How to make your consignment intake policy rock solid
November 28, 2018
This article has been updated from a previous article posted 8/14
Make your consignment intake policy as clear as possible
In your eagerness to build inventory, it’s tempting to accept every item that a consignor brings to your store. Be selective about the merchandise you accept. Don’t end up with a cluttered showroom and stagnant inventory. Both of these will drive away customers. It’s crucial to create a rock solid consignment intake policy. The merchandise you accept, determines your success.
Where to begin
Everything begins with your store’s branding. Who are you? You need a complete understanding of your local market, potential customer base and competition to determine the merchandise you offer. Remember, you are your store’s brand. Is it time to do a little re-branding? Read Get back on track by re-branding your consignment store. Determine the type of store you are. Then, you’ll know the items you need to accept. Bear in mind, your consignment intake policy doesn’t require legal mumbo jumbo to be considered a legal and binding contract. Make your policies and your consignor contract as easy as possible for all parties to understand and put everything in writing.
No two consignment shops are exactly alike which increases the thrill of the hunt for the shopper. That being said, there are no industry standards for a merchandise intake procedure. The process can be handled in a number of different ways.
a.) Limit Items Many consignment stores place a limit on the number of items they accept from each consignor. Between 15 and 30 items is a reasonable number. Read Come with me to the Twilight Zone of inventory management to learn the dangers of too much inventory.
b.) Drop & Run This consignment intake policy allows the consignor to leave their items giving the shop a longer time to review and price. Setting an item limit with this system is also helpful. Order a packet from Too Good To be Threw to promote this policy here.
c.) Designate a Time and Person Establishing a set appointment to meet with a particular salesperson is another way of streamlining your review of items. This method is excellent for high-end stores with extremely curated inventory.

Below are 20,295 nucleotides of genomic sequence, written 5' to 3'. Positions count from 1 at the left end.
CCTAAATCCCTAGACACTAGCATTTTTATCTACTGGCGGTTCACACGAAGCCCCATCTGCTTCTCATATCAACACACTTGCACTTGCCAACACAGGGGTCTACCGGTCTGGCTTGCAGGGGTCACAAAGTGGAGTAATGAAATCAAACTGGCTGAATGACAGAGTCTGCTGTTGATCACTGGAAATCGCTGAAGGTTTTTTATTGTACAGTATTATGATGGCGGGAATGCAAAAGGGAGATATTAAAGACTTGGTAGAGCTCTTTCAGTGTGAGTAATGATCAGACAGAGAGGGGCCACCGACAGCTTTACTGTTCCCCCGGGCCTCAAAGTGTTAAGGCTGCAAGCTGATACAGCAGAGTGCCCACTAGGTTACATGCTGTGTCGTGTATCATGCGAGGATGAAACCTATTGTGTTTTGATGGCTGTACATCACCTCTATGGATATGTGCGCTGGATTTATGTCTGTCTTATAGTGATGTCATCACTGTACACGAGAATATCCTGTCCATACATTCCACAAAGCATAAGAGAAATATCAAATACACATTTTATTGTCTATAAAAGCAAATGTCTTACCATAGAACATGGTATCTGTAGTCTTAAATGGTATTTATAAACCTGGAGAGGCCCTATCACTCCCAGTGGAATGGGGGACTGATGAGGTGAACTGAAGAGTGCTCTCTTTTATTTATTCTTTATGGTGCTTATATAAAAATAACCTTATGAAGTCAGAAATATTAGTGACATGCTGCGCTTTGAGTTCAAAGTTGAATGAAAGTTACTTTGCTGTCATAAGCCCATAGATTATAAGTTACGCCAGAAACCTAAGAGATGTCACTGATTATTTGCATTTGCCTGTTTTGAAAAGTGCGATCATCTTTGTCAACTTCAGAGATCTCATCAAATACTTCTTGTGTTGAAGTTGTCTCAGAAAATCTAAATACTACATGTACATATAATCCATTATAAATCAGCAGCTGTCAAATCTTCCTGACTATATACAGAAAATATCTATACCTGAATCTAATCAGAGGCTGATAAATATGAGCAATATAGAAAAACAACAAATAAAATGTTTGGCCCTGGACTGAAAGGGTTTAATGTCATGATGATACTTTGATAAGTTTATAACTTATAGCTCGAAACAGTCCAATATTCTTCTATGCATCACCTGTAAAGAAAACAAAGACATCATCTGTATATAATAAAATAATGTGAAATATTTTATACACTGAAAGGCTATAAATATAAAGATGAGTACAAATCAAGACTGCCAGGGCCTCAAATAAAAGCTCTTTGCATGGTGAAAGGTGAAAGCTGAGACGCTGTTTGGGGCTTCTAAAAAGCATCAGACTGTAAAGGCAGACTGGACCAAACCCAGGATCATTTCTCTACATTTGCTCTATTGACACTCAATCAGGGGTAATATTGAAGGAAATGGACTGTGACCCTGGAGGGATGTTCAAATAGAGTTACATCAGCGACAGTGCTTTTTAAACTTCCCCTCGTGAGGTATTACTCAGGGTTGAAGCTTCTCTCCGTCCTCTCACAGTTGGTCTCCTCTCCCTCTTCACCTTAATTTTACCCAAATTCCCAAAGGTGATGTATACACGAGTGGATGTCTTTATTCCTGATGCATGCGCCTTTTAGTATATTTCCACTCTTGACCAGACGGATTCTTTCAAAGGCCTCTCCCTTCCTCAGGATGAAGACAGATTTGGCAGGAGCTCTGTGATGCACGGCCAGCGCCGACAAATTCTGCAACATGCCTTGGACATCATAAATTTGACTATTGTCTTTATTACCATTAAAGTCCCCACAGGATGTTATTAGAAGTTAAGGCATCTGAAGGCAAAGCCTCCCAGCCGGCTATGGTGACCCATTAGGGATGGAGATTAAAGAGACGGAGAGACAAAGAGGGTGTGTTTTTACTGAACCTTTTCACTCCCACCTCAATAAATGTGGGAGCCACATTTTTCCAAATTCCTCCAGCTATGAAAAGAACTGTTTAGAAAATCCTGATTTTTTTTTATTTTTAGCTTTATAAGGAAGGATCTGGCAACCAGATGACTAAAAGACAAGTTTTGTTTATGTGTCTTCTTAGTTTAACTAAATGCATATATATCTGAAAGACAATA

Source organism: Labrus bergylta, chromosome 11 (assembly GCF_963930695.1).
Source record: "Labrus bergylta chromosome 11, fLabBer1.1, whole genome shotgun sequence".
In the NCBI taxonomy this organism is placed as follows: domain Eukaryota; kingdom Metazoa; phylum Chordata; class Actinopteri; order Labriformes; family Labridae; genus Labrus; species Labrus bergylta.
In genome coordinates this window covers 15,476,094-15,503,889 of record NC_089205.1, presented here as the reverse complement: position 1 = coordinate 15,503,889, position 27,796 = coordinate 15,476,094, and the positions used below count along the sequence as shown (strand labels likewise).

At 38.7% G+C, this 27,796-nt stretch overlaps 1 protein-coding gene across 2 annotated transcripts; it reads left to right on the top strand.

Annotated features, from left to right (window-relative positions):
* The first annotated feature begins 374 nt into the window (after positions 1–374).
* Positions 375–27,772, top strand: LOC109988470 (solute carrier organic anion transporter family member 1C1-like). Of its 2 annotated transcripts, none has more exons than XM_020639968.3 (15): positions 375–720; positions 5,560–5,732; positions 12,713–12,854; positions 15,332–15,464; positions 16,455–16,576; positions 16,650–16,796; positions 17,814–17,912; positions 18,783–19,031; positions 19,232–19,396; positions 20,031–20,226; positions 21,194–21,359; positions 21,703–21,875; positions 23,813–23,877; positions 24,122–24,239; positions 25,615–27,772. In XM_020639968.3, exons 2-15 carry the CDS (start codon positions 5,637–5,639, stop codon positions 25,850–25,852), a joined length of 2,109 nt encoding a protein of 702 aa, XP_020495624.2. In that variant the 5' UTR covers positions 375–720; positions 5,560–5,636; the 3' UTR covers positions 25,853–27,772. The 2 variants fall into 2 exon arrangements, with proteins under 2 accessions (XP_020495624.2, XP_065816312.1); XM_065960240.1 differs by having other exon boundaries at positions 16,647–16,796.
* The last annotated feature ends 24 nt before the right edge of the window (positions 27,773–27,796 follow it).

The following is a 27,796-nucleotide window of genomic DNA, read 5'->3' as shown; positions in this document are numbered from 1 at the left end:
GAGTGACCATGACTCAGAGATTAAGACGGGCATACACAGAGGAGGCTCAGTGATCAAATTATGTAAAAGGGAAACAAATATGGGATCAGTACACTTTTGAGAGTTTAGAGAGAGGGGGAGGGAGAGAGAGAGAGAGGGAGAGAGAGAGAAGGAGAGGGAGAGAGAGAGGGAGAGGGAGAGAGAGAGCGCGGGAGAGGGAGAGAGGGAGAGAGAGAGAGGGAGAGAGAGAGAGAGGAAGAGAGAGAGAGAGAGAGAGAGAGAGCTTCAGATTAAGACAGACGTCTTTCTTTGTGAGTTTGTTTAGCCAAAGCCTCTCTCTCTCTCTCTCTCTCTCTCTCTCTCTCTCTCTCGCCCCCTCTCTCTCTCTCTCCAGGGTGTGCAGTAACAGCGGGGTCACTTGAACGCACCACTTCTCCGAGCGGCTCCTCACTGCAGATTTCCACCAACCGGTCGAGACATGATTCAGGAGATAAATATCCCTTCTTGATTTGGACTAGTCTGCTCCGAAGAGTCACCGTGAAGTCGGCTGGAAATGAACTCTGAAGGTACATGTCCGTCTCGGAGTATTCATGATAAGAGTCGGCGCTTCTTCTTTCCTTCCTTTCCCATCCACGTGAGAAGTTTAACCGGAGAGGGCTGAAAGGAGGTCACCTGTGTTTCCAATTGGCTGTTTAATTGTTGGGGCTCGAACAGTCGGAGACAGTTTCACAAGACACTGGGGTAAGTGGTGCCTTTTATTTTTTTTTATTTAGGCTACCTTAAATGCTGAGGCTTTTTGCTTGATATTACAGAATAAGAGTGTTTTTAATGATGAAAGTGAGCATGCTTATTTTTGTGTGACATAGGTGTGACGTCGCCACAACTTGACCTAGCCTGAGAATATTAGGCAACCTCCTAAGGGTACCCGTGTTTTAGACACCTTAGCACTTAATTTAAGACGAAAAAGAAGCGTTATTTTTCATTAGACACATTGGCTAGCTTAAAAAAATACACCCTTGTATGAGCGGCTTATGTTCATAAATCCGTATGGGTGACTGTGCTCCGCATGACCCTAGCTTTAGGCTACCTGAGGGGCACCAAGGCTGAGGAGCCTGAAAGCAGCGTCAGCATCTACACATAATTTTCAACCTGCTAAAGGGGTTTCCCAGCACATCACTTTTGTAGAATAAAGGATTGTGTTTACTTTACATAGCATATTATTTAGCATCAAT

d.) Concierge Service Again, this process requires an appointment. Review merchandise at the consignor’s home and accept only what appeals to your customers.
Regardless of your procedure, be clear about whether you require designer labels, trendy styles or seasonal merchandise. State if you’re looking for particular sizes or items for a specific gender or age group. Above all, explain to consignors that your customers drive your guidelines. Therefore, you must be particular about the items you accept.Get my Free Trial of SimpleConsign
The consignment period and terms
If you have implemented a sliding scale program, let consignors know up front. One model may look like this: “The consignment period lasts 90 days, with a 25 percent markdown after 30 days and a 50 percent discount after 60 days.” This is also the place to note your pickup and donation policy of unsold items.
Clearly state your consignment terms. A 60/40 store split is the most common. However, there can be exceptions to the rule for more expensive or truly rare items. Read How to write Consignor Contracts aka don’t get bats in your bathroom for more information. Some consignment shops add an Item or Buyer’s Fee which they either do or don’t disclose to their consignors. With Memo Pricing, a set price is established ahead of the item reaching the sales floor. Easily add these fees in your POS system like SimpleConsign.
Instructions for bringing items
Clothes should be brought in on hangers. This allows you to quickly inspect the garments. Outline your expectations that items must be free of tears, stains, missing buttons and odors. Be sure to outline in your acceptance policy what you won’t accept too.
For furniture stores, give clear guidelines for when and where items can be received. State your terms clearly if you offer a pickup service. If you only accept items based on photos submitted first, make sure prospective consignors understand the rules.
Require an ID
Although it rarely happens, you must protect your business from selling stolen items. Along with extensive contact information, including home and cell phone numbers, mailing address and email address, you should also photocopy the consignor’s driver license or other form of ID. Finally, get a signature on everything. This will help to make your acceptance policy as airtight as possible.
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